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Psalm 13:1-6
How long, O LORD? Will you forget me forever? How long will you hide your face from me?  How long must I take counsel in my soul and have sorrow in my heart all the day? How long shall my enemy be exalted over me?  Consider and answer me, O LORD my God; light up my eyes, lest I sleep the sleep of death,  lest my enemy say, "I have prevailed over him," lest my foes rejoice because I am shaken.  But I have trusted in your steadfast love; my heart shall rejoice in your salvation.  I will sing to the LORD, because he has dealt bountifully with me.
Bite the Wolf
Wednesday after the the Baptism of our Lord
13 January 2016
Public sin in the church can be quite demoralizing to the faithful living under the cross. I have watched the faces of lay people fall in remorse and grief when they become aware that church leaders are not putting into practice the faith of the church, but are permitting public disgrace to go on unchecked with a wink and a nod. As church leaders, our casual approach to what offends the sheep is deeply offensive to our Good Shepherd and to those little lambs who hear His voice. The silence of pastors about public sin is not keeping the eighth commandment ("Don't disclose the sins of others."), but is the stealthy stalking of the wolf in the flock. No stalking wolf howls until it is too late for the sheep.
Wolfish wickedness would also command the faithful to keep their mouths shut. It is the silence of the lambs that makes them food for the wolf. The silence of church leaders in the face of public sin breaks the eighth commandment because it hurts the little sheep by accommodating the wolf. God expects us to cry "Wolf!" to protect His little ones. Wolves would prefer the shepherds to be quiet.
When faithful shepherds rise up to repel the wolf, rapping the shepherd's staff upon his blood soaked snout to drive him away from the little lambs, often they are decried as the very troublers of Israel. However, isn't this what the Lord calls the shepherds to do? His call to rebuke public sin is a gracious gift to the church. Such rebuke is not grace to the one rebuked, but law. The wolf will howl woundedly when the shepherd rebukes his attacks on the sheep. To those who are protected by such rebuke it is certainly grace. Being saved from the slavering jaws of the wolf is a good thing (really!). Just ask any sheep. Only in the topsy-turvy world of modern thinking is the silence of the lambs a good thing. It is no surprise that the world and the wolf agree about this and that our Good Shepherd does not.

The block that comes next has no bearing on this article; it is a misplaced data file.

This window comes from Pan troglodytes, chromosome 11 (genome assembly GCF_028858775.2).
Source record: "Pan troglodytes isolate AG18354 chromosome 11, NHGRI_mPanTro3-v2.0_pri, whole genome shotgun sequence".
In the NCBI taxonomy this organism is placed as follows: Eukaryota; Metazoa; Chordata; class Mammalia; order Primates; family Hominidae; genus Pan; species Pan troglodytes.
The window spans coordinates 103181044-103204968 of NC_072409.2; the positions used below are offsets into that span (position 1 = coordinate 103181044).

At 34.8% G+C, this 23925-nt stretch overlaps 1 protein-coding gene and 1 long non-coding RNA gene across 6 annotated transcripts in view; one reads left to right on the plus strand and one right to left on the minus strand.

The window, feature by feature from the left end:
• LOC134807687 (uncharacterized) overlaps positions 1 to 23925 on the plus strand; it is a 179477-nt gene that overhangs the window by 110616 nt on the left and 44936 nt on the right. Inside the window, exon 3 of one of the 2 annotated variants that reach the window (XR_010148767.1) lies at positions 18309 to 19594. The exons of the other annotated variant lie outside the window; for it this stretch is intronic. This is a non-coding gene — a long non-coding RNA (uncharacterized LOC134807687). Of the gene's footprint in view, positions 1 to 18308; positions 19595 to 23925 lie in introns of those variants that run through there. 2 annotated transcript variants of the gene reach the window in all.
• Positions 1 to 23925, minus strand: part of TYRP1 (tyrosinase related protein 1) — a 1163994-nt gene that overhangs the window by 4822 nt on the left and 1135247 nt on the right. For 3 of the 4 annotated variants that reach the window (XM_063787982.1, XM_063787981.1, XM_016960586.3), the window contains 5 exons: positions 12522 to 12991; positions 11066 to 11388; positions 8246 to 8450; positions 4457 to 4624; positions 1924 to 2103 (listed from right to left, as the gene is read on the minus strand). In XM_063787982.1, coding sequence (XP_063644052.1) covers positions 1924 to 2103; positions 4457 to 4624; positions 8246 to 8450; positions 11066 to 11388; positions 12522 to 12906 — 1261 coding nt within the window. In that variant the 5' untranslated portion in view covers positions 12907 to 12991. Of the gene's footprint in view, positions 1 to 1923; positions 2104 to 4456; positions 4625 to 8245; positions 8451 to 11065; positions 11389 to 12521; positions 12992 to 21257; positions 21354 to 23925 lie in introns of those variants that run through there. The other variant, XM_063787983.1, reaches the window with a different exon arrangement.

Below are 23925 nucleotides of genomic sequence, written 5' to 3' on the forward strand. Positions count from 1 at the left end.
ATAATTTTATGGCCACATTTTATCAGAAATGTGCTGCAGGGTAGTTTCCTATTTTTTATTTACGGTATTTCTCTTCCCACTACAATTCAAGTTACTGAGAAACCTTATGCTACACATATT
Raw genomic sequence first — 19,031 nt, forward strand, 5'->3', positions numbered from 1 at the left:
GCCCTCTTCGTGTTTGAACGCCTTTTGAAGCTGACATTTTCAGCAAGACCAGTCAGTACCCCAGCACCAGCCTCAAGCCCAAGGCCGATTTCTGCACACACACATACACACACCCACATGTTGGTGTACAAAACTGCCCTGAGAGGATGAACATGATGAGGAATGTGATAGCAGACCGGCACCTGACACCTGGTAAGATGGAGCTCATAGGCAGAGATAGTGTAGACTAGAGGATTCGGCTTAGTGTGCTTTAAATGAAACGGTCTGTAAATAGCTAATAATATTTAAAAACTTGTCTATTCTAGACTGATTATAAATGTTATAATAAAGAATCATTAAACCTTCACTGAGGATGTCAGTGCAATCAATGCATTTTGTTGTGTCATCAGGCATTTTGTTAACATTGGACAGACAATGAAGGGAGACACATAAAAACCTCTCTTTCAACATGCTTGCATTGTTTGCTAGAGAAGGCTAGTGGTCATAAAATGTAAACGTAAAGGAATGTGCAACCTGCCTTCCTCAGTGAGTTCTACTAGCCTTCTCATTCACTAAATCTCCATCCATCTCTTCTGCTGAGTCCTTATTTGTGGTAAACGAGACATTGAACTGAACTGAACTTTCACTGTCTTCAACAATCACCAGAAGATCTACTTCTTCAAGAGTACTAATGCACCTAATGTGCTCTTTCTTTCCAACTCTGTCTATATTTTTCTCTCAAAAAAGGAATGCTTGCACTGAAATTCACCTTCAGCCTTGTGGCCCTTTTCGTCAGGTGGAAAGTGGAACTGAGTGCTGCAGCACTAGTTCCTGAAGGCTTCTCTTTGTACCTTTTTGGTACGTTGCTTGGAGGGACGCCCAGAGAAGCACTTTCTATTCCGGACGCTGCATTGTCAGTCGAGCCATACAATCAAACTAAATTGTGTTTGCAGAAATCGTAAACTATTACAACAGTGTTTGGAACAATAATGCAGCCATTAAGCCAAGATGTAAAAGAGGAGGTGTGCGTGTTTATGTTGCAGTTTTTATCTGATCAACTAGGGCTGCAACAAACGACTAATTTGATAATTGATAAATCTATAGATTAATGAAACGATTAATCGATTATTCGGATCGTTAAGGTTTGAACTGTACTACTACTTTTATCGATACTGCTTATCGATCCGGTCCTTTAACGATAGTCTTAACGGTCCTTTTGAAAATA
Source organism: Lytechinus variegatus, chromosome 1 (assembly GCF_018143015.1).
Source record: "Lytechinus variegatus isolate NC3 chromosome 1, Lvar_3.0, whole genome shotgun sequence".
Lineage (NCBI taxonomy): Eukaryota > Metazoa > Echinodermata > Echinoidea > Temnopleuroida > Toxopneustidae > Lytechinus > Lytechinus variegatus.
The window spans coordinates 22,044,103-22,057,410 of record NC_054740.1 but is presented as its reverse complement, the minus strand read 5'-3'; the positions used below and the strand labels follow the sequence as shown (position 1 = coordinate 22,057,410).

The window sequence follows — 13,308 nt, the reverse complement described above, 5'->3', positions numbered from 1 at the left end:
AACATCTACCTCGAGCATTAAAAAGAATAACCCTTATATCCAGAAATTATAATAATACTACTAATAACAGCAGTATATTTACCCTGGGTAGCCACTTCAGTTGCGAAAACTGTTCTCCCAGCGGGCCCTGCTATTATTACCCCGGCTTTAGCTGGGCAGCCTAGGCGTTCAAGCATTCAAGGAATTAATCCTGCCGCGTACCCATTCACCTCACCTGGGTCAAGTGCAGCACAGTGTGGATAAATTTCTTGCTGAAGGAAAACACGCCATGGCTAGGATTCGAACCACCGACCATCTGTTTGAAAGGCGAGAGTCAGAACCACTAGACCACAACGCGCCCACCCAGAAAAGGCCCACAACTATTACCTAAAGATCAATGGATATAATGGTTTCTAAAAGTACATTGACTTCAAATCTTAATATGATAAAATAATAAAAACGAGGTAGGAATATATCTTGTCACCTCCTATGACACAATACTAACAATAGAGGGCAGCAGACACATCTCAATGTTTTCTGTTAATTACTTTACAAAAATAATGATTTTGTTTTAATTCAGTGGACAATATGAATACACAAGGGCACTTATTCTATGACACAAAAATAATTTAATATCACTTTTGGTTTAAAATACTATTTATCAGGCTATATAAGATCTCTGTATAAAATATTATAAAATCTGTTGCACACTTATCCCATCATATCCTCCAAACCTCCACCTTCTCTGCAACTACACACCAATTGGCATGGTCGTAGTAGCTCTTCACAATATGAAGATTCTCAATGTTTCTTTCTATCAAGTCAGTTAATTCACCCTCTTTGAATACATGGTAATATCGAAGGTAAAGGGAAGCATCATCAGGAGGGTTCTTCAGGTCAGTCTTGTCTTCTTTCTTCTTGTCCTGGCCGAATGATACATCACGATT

Martin Luther

"Where sin is very public, so that the judge and everybody know about it, you can without any sin shun the offender and let him go his way, because he has brought himself into disgrace. You may also publicly testify about him. For when a matter is public in the daylight, there can be no slandering or false judging or testifying. It is like when we now rebuke the pope with his doctrine, which is publicly set forth in books and proclaimed in the whole world. Where the sin is public, the rebuke also must be public, that everyone may learn to guard against it."

O Lord, rise up and rebuke the wolf that stalks at the gate of Your sheep pen. Give us shepherds who will rebuke the slavering wolf, even staking their reputation and life upon the need of the sheep, that they might be saved from the wolf's wicked attacks. Amen.
For Memorial Lutheran Church, that God the Lord would lead her into an eternity of service in the kingdom of Christ
For President Ken Hennings of the Texas District, LCMS, that he would faithfully confess the Christ unto the world
For Cantor Janet Muth and all church musicians, that the Holy Spirit would give them power to put the Word into song
Art: AERTSEN, Pieter  Adoration of the Magi (c. 1560)


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Memorial Lutheran Church, 5800 Westheimer Rd., Houston, TX 77057
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